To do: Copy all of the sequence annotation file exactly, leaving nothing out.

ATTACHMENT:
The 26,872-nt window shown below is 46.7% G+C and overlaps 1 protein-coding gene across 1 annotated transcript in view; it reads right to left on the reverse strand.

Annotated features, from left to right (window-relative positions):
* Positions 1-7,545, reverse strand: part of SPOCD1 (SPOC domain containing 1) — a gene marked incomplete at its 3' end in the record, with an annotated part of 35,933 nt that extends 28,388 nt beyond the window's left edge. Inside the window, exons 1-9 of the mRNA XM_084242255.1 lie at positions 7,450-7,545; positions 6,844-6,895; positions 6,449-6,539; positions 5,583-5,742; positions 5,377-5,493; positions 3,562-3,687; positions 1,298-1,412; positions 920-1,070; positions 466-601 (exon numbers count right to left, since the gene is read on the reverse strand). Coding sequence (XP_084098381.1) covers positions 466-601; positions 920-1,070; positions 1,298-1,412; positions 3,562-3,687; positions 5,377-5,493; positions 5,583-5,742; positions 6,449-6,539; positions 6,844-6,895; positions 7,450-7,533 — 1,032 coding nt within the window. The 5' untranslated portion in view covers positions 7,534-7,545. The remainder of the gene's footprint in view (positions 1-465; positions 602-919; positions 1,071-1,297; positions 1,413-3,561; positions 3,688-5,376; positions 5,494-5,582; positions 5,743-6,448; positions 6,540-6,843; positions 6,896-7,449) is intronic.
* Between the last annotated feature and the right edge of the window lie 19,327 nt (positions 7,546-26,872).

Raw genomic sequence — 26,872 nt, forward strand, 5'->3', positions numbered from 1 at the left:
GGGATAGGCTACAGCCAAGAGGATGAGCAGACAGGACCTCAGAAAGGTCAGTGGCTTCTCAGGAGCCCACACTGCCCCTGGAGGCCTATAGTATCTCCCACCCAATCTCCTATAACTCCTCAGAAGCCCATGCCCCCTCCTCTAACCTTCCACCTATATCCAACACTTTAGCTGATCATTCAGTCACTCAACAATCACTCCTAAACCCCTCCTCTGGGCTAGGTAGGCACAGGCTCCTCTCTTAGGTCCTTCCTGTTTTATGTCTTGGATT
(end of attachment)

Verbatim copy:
The 26,872-nt window shown below is 46.7% G+C and overlaps 1 protein-coding gene across 1 annotated transcript in view; it reads right to left on the reverse strand.

Annotated features, from left to right (window-relative positions):
* Positions 1-7,545, reverse strand: part of SPOCD1 (SPOC domain containing 1) — a gene marked incomplete at its 3' end in the record, with an annotated part of 35,933 nt that extends 28,388 nt beyond the window's left edge. Inside the window, exons 1-9 of the mRNA XM_084242255.1 lie at positions 7,450-7,545; positions 6,844-6,895; positions 6,449-6,539; positions 5,583-5,742; positions 5,377-5,493; positions 3,562-3,687; positions 1,298-1,412; positions 920-1,070; positions 466-601 (exon numbers count right to left, since the gene is read on the reverse strand). Coding sequence (XP_084098381.1) covers positions 466-601; positions 920-1,070; positions 1,298-1,412; positions 3,562-3,687; positions 5,377-5,493; positions 5,583-5,742; positions 6,449-6,539; positions 6,844-6,895; positions 7,450-7,533 — 1,032 coding nt within the window. The 5' untranslated portion in view covers positions 7,534-7,545. The remainder of the gene's footprint in view (positions 1-465; positions 602-919; positions 1,071-1,297; positions 1,413-3,561; positions 3,688-5,376; positions 5,494-5,582; positions 5,743-6,448; positions 6,540-6,843; positions 6,896-7,449) is intronic.
* Between the last annotated feature and the right edge of the window lie 19,327 nt (positions 7,546-26,872).

Raw genomic sequence — 26,872 nt, forward strand, 5'->3', positions numbered from 1 at the left:
GGGATAGGCTACAGCCAAGAGGATGAGCAGACAGGACCTCAGAAAGGTCAGTGGCTTCTCAGGAGCCCACACTGCCCCTGGAGGCCTATAGTATCTCCCACCCAATCTCCTATAACTCCTCAGAAGCCCATGCCCCCTCCTCTAACCTTCCACCTATATCCAACACTTTAGCTGATCATTCAGTCACTCAACAATCACTCCTAAACCCCTCCTCTGGGCTAGGTAGGCACAGGCTCCTCTCTTAGGTCCTTCCTGTTTTATGTCTTGGATT